The Yaolian clan had dominated the leadership of the Khitan[5] tribes since the 750s. They maintained good relations with the Chinese Tang dynasty to the south. However, by the end of the ninth century, leaders of the powerful Yila tribe were expressing dissatisfaction with the Yaolian khans. Abaoji's father had been the elected chieftain of the Yila tribe. As surnames were considered a marker of Chinese culture, they were not used by the Khitan people outside of the Yaolian imperial clan.

Abaoji became chieftain of the Yila tribe in 901 and in 903, he was named the Yuyue, commander of all of the Khitan military forces. This had the effect of making him second only to the great khan in the hierarchy of the Khitan nation. He started making a name for himself in 905, when he led 70,000 cavalry into Shanxi to create a brotherhood with Li Keyong. Not only did he offer "brotherhood" but he pledged support against Zhu Wen.[6] This showed that he was willing to be more aggressive than the Great Khan. In 907, he appeared at the triennial council and demanded to be named the khagan, the Khan of khans. His successes against the Chinese in the north, against whom he had been raiding since 901, led to him receiving the support of seven tribal chiefs and even the acquiescence of the last Yaolian Great Khan.[7]

From 907 until 916, Abaoji was beset by constant uprisings and rebellions, mostly instigated by his own family members (cousins and brothers). He eventually won them over by persuading them that they could become more successful as a dynasty. With his walled city showing off the tribe's wealth and power, he appointed all the usurpers to positions of influence which placated them. Abaoji's skilful manipulation of his enemies allowed him to increase his own and his tribe's power.[8]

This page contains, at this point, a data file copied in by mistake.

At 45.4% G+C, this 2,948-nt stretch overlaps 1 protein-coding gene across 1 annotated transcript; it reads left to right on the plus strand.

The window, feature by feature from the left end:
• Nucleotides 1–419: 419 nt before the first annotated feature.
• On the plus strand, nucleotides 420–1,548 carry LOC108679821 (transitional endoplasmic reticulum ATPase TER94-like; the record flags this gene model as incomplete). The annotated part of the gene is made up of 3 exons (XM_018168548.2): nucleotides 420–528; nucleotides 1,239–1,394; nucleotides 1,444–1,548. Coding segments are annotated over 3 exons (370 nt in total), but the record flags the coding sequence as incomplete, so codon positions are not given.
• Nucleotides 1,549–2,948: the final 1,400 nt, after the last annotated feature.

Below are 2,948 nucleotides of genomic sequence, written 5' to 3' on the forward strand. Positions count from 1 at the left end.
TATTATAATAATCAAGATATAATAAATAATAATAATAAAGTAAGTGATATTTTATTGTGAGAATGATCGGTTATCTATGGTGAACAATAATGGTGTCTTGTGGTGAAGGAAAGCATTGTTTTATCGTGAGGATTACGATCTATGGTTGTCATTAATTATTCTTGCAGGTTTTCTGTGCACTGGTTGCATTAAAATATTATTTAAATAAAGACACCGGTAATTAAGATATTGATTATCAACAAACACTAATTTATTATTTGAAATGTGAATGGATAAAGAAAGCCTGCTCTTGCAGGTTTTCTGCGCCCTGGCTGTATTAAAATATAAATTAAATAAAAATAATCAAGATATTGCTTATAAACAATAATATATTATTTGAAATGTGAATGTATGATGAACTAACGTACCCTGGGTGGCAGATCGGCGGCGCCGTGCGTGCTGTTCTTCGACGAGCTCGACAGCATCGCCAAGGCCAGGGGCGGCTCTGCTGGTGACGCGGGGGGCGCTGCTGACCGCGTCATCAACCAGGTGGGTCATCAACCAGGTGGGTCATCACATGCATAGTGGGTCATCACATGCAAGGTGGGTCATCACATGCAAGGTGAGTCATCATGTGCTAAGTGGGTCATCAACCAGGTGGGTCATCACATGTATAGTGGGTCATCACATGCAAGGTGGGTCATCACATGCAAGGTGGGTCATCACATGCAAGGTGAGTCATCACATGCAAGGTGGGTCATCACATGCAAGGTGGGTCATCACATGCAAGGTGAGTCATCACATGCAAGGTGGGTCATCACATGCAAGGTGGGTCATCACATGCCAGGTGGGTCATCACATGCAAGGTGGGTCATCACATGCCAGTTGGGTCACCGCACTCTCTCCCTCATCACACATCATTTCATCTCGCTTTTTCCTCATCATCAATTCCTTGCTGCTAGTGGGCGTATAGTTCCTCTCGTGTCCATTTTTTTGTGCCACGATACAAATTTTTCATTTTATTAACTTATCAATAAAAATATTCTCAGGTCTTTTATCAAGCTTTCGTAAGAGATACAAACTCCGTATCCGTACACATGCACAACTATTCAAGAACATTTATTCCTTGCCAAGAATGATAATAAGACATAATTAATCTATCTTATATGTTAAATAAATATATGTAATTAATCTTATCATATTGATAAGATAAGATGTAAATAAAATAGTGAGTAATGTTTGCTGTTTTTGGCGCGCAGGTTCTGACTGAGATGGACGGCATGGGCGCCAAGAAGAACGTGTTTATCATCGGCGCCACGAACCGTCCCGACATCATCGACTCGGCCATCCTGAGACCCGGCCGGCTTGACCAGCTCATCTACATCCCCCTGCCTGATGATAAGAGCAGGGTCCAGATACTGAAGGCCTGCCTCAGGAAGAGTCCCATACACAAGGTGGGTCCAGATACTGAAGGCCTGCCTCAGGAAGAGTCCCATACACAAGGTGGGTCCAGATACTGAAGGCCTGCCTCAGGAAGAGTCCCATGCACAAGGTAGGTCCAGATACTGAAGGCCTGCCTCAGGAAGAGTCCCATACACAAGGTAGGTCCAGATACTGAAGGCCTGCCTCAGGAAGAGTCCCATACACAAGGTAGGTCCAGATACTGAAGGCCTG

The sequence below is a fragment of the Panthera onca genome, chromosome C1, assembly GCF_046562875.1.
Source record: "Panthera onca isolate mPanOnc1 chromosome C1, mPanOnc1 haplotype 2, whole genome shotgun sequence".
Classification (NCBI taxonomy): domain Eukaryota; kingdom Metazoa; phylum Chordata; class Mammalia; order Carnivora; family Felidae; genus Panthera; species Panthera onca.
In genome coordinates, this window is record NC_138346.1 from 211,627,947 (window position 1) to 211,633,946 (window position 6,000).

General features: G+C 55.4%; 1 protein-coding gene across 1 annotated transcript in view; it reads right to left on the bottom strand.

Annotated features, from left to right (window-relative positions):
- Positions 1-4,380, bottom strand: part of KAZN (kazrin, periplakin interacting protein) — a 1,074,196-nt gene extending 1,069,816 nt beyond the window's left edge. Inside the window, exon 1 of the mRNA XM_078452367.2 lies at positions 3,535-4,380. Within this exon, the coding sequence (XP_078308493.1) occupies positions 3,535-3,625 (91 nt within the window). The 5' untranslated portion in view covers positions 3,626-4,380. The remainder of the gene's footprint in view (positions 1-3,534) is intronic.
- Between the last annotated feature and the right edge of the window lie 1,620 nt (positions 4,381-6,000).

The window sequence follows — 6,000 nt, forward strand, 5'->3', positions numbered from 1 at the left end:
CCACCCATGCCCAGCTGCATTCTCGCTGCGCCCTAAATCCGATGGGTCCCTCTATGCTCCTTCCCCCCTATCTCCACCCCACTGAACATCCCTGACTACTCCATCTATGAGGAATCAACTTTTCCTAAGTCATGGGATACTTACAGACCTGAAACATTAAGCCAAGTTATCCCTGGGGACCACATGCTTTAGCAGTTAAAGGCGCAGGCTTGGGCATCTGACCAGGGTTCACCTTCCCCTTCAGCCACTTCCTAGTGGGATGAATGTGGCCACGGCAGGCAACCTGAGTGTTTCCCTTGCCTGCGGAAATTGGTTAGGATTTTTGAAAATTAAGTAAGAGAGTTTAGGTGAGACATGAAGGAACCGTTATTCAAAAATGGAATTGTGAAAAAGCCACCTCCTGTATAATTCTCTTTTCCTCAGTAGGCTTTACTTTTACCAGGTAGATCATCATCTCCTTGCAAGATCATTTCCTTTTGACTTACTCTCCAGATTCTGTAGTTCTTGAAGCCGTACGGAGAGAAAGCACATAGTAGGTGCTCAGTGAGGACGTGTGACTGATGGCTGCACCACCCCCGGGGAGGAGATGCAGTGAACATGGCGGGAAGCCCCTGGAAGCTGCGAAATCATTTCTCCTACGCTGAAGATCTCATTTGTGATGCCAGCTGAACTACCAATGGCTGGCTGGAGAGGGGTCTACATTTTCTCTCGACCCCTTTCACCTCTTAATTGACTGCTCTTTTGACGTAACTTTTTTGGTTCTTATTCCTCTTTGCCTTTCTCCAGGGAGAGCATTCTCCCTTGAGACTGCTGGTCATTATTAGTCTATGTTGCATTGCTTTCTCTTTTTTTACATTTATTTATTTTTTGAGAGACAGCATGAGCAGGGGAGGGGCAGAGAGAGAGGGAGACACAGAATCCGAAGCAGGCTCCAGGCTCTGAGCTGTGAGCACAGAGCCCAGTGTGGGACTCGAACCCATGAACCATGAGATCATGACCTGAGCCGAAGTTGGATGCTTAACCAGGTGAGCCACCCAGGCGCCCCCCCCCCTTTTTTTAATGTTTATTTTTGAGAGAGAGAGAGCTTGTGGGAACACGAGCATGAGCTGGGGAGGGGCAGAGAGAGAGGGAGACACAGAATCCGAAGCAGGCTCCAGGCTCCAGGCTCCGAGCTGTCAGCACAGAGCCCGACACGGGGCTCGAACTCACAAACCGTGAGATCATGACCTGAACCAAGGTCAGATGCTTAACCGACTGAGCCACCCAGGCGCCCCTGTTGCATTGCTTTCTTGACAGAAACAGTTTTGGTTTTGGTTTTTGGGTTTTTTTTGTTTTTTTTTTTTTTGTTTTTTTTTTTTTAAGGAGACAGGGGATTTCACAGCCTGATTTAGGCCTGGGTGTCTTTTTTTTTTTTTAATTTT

Abaoji's ongoing success was due to his ability to introduce innovations to Khitan society. Arguably the most important was the introduction of a dual administrative system in which nomadic steppe peoples would be governed by steppe traditions while sedentary populations in conquered Balhae and north China would be governed by a civil bureaucracy based largely on Chinese methods. While this did not receive universal support from tribal leaders due to the erosion of their own powers, this became the model that later steppe peoples would use to govern their diverse empires.[9]

Two more important innovations were introduced in 916. He adopted Chinese court formalities in which he declared himself Celestial Emperor in the Chinese-style and adopted an era name, also in the Chinese manner of ruling. The second was to name his son, Yelü Bei, as his heir apparent, also a first in Khitan society and something that directly contrasted with Khitan notions of rule by merit. This second innovation did not take hold easily as only a few of his successors experienced simple successions.[10][11]